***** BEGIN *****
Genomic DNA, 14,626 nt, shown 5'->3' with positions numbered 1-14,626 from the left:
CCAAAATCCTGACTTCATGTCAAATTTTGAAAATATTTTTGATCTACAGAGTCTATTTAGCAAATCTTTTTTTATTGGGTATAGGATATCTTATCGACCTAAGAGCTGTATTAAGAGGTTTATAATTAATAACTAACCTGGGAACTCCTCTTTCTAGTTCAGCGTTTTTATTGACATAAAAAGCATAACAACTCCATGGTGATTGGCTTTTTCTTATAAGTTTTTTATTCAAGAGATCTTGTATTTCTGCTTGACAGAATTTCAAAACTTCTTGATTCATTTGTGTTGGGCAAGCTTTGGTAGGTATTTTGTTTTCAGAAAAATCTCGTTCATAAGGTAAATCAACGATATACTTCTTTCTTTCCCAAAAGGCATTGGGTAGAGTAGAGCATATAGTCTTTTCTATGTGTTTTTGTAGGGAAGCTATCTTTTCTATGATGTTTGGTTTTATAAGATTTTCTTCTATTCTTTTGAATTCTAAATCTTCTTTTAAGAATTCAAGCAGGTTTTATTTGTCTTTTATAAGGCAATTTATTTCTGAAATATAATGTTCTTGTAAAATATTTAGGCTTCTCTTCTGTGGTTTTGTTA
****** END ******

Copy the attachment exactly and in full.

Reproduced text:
Genomic DNA, 14,626 nt, shown 5'->3' with positions numbered 1-14,626 from the left:
CCAAAATCCTGACTTCATGTCAAATTTTGAAAATATTTTTGATCTACAGAGTCTATTTAGCAAATCTTTTTTTATTGGGTATAGGATATCTTATCGACCTAAGAGCTGTATTAAGAGGTTTATAATTAATAACTAACCTGGGAACTCCTCTTTCTAGTTCAGCGTTTTTATTGACATAAAAAGCATAACAACTCCATGGTGATTGGCTTTTTCTTATAAGTTTTTTATTCAAGAGATCTTGTATTTCTGCTTGACAGAATTTCAAAACTTCTTGATTCATTTGTGTTGGGCAAGCTTTGGTAGGTATTTTGTTTTCAGAAAAATCTCGTTCATAAGGTAAATCAACGATATACTTCTTTCTTTCCCAAAAGGCATTGGGTAGAGTAGAGCATATAGTCTTTTCTATGTGTTTTTGTAGGGAAGCTATCTTTTCTATGATGTTTGGTTTTATAAGATTTTCTTCTATTCTTTTGAATTCTAAATCTTCTTTTAAGAATTCAAGCAGGTTTTATTTGTCTTTTATAAGGCAATTTATTTCTGAAATATAATGTTCTTGTAAAATATTTAGGCTTCTCTTCTGTGGTTTTGTTA